Understandably, some drivers refused to sign this. Among them were Didier Pironi, Niki Lauda and Gilles Villeneuve. Under the leadership of Lauda and Didier, the chairman of the drivers’ union (GPDA), the drivers stayed out of the free practice on Thursday. This enraged FISA, which wanted to take action. But they faced an unexpected problem – shortage of ‘spare-drivers’ to fill up the places of the renegades. So they postponed the decision to the F1-commission’s next meeting at Paris and rescued Friday’s qualifying session and the race.
Immediately after the race, FISA president Jean-Marie Balestre withdrew the licenses of all 29 drivers. As if that wasn’t enough, Didier Pironi, Alain Prost, Jacques Laffite, Bruno Giacomelli, Riccardo Patrese and Gilles Villeneuve were fined $10000 for taking part in the blockade at Zolder one year ago! The others had to pay $5000. Only Jochen Mass and Teo Fabi, who stayed away from the strike, went unpunished.
Thereupon Didier informed FISA that the drivers see themselves as partners with equal rights and demanded correct negotiations instead of a notice of payment due. The refusal of Alfa Romeo, Ferrari und Renault to hire other drivers strengthened his stand. Eventually Didier disbanded the GPDA and founded PRDA (Professional Race Drivers Association) in order to bring more influence for the drivers. But suddenly several teams (the British ones) started ‘pay’ for their drivers. The remaining drivers, except Elio de Angelis, Roberto Guerrero, Carlos Reutemann and Chico Serra, went to the court of appeal but only accomplished partial success – FISA was reprimanded for its behavior and the fines were fixed at $5000. PRDA accepted the judgment and so helped Formula One get a complete starter list again. However, it wasn’t over.
At the San Marino Grand Prix, Imola, it was the British teams that turned renegade. The only exception was Tyrrell, which had sponsorship obligations with its Italian backers. The bone of contention was the ruling by FISA, in response to a challenge by Ferrari and Renault that the British cars, by using various machinations, were racing below the 580-kilogram weight limit, which was measured with oil and water on board but without fuel. Only 14 cars, the minimum necessary to run the grand prix, took to the grid: two cars each from Ferrari, Renault and Alfa Romeo, two Tyrrells and a scattering of other lesser teams. Back then, just like now, Ferrari and Renault were the ‘legalists’ who remained allied to the governing body.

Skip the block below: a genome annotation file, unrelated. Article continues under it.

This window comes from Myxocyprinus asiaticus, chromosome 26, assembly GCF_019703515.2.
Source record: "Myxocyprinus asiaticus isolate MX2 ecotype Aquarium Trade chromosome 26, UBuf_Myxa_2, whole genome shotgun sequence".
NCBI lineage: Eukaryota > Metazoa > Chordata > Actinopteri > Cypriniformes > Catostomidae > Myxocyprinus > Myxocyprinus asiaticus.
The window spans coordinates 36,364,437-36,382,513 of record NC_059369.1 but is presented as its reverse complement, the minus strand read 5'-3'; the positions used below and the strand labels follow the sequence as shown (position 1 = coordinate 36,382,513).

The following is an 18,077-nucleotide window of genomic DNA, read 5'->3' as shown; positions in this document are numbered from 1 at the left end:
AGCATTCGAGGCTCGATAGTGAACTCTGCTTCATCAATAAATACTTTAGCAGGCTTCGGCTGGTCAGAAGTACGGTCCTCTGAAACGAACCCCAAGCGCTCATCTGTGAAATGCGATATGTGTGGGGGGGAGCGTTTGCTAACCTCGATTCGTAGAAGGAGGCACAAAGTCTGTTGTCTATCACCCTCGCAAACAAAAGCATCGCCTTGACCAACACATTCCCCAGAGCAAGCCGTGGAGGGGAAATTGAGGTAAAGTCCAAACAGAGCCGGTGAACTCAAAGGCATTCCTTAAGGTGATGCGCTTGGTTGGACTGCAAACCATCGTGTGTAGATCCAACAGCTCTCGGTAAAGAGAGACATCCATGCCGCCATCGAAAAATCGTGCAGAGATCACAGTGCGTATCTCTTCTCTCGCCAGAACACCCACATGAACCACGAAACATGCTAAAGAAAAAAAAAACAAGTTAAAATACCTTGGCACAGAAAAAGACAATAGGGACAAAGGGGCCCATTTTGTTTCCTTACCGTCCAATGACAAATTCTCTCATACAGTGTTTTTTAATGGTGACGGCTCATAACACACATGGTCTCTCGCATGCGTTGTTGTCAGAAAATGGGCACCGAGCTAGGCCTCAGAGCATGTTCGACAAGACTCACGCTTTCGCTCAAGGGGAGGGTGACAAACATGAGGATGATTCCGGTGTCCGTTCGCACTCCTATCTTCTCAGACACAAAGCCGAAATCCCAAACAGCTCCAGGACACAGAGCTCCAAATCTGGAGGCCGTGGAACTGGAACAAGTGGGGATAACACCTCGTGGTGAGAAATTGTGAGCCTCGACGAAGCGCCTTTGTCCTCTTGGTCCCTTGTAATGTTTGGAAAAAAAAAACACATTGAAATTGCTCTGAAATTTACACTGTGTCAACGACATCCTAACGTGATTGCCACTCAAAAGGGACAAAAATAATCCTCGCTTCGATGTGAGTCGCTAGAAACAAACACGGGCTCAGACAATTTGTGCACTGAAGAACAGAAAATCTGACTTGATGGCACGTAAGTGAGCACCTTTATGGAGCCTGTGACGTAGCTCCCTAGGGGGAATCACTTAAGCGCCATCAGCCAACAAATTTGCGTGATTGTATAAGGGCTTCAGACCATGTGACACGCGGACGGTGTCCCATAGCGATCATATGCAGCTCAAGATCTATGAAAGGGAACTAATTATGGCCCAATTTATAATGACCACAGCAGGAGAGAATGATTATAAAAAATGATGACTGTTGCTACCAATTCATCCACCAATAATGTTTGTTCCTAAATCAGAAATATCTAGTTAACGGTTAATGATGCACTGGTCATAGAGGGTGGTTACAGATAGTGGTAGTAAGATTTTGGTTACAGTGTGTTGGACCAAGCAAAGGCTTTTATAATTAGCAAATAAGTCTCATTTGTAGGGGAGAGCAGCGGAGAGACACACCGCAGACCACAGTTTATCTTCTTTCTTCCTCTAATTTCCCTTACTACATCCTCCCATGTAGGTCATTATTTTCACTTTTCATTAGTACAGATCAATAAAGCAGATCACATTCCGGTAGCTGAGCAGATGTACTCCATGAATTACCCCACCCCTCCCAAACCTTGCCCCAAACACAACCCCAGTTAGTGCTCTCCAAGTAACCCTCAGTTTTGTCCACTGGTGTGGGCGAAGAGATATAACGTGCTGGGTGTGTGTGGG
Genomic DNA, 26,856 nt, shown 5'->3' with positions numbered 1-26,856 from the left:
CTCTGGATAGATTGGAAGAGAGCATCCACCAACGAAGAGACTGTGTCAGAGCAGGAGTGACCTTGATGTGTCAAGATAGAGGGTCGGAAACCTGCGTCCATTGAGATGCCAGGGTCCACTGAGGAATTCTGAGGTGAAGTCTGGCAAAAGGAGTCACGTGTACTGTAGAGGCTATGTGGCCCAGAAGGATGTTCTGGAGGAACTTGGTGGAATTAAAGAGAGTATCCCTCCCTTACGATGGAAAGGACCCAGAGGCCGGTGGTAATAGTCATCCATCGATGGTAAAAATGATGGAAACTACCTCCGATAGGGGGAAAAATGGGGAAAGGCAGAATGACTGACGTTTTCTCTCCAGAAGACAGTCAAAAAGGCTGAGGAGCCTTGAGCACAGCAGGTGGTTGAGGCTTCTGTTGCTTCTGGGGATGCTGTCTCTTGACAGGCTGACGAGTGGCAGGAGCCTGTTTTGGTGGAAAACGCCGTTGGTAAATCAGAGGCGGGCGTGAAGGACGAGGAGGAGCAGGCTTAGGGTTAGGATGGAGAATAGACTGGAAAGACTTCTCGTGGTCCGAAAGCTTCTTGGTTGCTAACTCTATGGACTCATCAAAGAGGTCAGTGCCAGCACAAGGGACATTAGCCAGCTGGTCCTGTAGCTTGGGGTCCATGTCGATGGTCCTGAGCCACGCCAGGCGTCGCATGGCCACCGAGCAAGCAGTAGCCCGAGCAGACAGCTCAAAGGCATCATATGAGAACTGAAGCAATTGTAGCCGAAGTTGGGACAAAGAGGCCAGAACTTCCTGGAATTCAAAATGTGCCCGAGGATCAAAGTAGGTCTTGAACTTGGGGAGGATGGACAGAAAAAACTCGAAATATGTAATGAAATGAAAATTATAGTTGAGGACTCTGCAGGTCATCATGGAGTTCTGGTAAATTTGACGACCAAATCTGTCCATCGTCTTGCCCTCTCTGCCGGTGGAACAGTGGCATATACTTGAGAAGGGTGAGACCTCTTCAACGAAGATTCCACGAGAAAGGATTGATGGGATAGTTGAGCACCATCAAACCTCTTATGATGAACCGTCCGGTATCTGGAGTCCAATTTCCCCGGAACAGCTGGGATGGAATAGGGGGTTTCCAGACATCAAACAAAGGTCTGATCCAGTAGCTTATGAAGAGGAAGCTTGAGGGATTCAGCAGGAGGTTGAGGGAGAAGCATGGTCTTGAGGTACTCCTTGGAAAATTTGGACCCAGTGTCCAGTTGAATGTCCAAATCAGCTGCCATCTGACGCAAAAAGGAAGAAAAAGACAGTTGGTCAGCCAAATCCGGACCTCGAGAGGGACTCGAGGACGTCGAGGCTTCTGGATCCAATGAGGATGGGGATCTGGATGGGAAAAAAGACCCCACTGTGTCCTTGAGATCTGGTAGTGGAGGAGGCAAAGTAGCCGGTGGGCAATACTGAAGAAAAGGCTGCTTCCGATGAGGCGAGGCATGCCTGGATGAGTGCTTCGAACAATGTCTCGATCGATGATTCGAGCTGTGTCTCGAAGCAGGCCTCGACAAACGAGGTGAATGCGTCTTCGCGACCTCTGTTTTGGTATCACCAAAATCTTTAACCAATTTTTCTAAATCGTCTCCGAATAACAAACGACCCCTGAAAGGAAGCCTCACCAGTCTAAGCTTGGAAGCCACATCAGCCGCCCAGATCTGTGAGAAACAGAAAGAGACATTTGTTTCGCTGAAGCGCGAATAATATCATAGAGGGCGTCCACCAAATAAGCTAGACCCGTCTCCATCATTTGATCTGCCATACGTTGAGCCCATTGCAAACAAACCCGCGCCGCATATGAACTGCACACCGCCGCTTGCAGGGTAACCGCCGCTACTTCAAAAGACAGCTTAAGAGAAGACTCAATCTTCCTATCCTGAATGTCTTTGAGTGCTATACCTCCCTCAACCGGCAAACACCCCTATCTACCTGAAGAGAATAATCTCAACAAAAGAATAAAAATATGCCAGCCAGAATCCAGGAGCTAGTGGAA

But the mother of all protests belongs to the big man himself. Enzo Ferrari, upset with the Italian national automobile club over the homologation of the 250LM sports car, ran his cars in the ‘blue & white’ colors rather than Italian red, at Watkins Glen, under the name North American Racing Team. He then followed it up at Mexico, where his driver John Surtees even went on to clinch the 1964 title.
Right through the 80s, the men leading the anti-establishment movement were none other than Bernie Ecclestone and Max Mosley themselves. Bernie was team boss for Brabham and Mosley (former boss of March) acted as Bernie’s legal advisor. Together, they represented FOCA (Formula One Constructors’ Association).
All these instances go on to prove just one thing – irrespective of the controversies, the politics and the tragedies, formula one will come out on top. It’s best summed up by what Vince Lombardi, the iconic American Football Coach, once said: “The spirit, the will to win, and the will to excel are the things that endure. These qualities are so much more important than the events that occur.”